The Midnight Man by Julie Anderson

 A couple of months ago, I read an advanced copy of Julie Anderson's new book, The Midnight Man. I read her previous series, the Cassandra Fortune series, which was fantastic and I was eager to read more for this author. Here is the blurb and my review! 

Winter 1946

One cold dark night, as a devastated London shivers through the transition to post-war life, a young nurse goes missing from the South London Hospital for Women & Children. Her body is discovered hours later behind a locked door.

Two women from the hospital join forces to investigate the case. Determined not to return to the futures laid out for them before the war, the unlikely sleuths must face their own demons and dilemmas as they pursue - The Midnight Man.

 Julie Anderson is the CWA Dagger listed author of three Whitehall thrillers and a short series of historical adventure stories for young adults. Before becoming a crime fiction writer, she was a senior civil servant, working across a variety of departments and agencies, including the Office of the Deputy Prime Minister. Unlike her protagonists, however, she doesn’t know where (all) the bodies are buried. 

She writes crime fiction reviews for Time and Leisure Magazine and is a co-founder and Trustee of the Clapham Book Festival. 

 She lives in south London where her latest crime fiction series is set, returning to her first love of writing historical fiction with The Midnight Man, to be published by Hobeck.

My Review

The Short Story: Post WWII Historical Murder Mystery

WWII is over but a new battle begins for England’s women, trying to hold on to their new role as breadwinners in a society that expects them to give way to the returning servicemen. This doesn’t sit well for Faye Smith and Ellie Peveril, two strong women with a taste for the freedom a job brings. Faye runs in the canteen of a women’s hospital, the South London Hospital for Women and Children in Wandsworth. Ellie is a law clerk just returned from the Nuremberg trial. The lives of the two collide in a moment of desperation. The pair bond and begin working together. When a nurse is found murdered at the entrance of a nearby bomb shelter, their curiosity is roused and they investigate the circumstances of her death. Little do they know the trouble they are about to bring on themselves.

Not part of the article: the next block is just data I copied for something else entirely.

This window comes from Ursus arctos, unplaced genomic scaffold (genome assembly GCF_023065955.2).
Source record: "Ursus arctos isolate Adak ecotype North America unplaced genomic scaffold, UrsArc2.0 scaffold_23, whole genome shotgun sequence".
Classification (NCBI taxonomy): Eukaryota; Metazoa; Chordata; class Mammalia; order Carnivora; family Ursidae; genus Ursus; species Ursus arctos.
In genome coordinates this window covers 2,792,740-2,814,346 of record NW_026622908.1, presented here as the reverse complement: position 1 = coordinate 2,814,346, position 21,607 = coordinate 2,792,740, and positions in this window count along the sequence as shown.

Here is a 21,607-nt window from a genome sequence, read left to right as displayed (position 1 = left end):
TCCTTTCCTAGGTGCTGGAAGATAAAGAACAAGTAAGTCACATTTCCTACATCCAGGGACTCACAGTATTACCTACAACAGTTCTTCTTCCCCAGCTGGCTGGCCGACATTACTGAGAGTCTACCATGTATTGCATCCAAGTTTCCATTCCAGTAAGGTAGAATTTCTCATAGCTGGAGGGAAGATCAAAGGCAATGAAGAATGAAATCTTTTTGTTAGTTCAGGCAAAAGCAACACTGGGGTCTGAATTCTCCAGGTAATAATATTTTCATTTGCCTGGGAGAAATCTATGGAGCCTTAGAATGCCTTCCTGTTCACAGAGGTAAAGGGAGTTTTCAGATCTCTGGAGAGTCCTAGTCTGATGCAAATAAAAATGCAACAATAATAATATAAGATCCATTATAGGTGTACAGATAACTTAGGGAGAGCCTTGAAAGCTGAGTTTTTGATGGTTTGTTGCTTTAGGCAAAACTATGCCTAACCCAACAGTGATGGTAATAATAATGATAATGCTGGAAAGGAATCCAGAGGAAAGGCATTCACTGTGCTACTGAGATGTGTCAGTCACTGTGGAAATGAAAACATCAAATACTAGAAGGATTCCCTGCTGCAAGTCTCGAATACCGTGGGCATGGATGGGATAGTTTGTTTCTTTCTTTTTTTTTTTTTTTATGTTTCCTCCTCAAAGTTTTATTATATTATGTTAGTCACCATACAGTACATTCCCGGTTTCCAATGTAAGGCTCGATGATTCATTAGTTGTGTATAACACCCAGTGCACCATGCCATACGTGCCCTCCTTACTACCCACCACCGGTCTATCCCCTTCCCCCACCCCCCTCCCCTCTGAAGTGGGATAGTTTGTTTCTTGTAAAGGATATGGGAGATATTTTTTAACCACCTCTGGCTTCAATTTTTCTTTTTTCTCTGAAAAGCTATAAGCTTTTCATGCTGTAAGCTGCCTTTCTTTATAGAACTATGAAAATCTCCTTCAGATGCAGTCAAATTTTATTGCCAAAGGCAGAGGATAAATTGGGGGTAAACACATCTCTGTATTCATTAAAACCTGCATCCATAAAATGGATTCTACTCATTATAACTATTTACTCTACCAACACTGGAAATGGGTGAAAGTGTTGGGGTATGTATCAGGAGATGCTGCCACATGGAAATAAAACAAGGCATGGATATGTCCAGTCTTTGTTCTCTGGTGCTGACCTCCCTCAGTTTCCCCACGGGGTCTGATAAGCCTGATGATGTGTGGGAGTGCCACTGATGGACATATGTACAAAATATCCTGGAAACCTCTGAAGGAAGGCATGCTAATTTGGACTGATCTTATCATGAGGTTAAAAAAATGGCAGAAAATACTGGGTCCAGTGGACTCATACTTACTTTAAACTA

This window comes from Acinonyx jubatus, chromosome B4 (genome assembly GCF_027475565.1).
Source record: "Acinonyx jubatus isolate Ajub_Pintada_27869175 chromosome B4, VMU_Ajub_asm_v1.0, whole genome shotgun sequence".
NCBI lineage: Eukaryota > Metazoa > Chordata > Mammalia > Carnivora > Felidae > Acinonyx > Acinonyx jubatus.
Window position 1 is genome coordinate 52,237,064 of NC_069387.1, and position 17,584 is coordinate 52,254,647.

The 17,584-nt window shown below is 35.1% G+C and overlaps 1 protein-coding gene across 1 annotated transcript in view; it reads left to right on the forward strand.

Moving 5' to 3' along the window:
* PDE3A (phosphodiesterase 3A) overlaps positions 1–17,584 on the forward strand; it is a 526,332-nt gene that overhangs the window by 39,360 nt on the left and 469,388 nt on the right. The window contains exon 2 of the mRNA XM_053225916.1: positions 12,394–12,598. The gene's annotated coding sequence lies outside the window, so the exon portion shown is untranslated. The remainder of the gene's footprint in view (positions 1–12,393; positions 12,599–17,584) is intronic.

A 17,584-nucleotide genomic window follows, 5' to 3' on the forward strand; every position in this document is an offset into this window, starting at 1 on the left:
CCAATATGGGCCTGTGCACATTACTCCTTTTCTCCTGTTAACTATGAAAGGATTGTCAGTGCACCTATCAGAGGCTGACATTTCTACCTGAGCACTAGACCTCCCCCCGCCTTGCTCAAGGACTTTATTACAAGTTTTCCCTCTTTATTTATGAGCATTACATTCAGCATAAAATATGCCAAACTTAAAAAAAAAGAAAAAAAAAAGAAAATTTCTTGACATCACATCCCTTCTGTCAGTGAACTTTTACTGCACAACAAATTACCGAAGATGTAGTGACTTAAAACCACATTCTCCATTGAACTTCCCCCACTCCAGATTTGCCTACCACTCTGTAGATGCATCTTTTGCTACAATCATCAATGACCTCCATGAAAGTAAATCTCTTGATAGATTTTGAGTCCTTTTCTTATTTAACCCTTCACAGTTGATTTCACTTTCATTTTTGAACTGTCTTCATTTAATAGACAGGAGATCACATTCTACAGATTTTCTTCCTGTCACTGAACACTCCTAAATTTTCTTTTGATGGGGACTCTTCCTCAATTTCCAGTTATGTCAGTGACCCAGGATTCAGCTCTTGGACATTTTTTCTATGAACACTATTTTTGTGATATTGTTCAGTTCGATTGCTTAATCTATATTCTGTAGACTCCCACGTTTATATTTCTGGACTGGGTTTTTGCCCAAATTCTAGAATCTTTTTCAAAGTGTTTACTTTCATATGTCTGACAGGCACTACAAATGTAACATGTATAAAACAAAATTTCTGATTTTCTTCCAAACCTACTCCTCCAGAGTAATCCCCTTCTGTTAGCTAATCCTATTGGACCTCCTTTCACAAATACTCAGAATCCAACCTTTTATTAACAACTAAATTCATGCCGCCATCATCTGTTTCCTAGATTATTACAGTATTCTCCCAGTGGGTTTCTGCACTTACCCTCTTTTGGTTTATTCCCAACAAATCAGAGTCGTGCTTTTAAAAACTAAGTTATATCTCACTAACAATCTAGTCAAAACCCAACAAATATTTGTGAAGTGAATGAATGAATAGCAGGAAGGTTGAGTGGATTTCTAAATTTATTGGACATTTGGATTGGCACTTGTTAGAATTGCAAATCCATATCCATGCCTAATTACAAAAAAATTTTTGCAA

This book is equal parts historical fiction and murder mystery. From a historical standpoint, it tells the story of women struggling to keep the independence gained during the war years. It was also interesting to read about an all-women’s hospital, run almost entirely by women. As a nurse, I was interested in the treatment of tuberculosis during this period (a subplot in the story) and the experimental treatment with antibiotics.

The mystery was intriguing but not what I would consider a ‘sit on the edge of my chair’ thriller. As the women work to solve the murder, putting together clues that the police officers ignore, they prove their value even as they put their lives in danger. There is a satisfying resolution for both the women and the mystery, and a sweet romance to top it off.

I recommend this story to readers of historical fiction, readers who enjoy strong female leads, and a good murder mystery.


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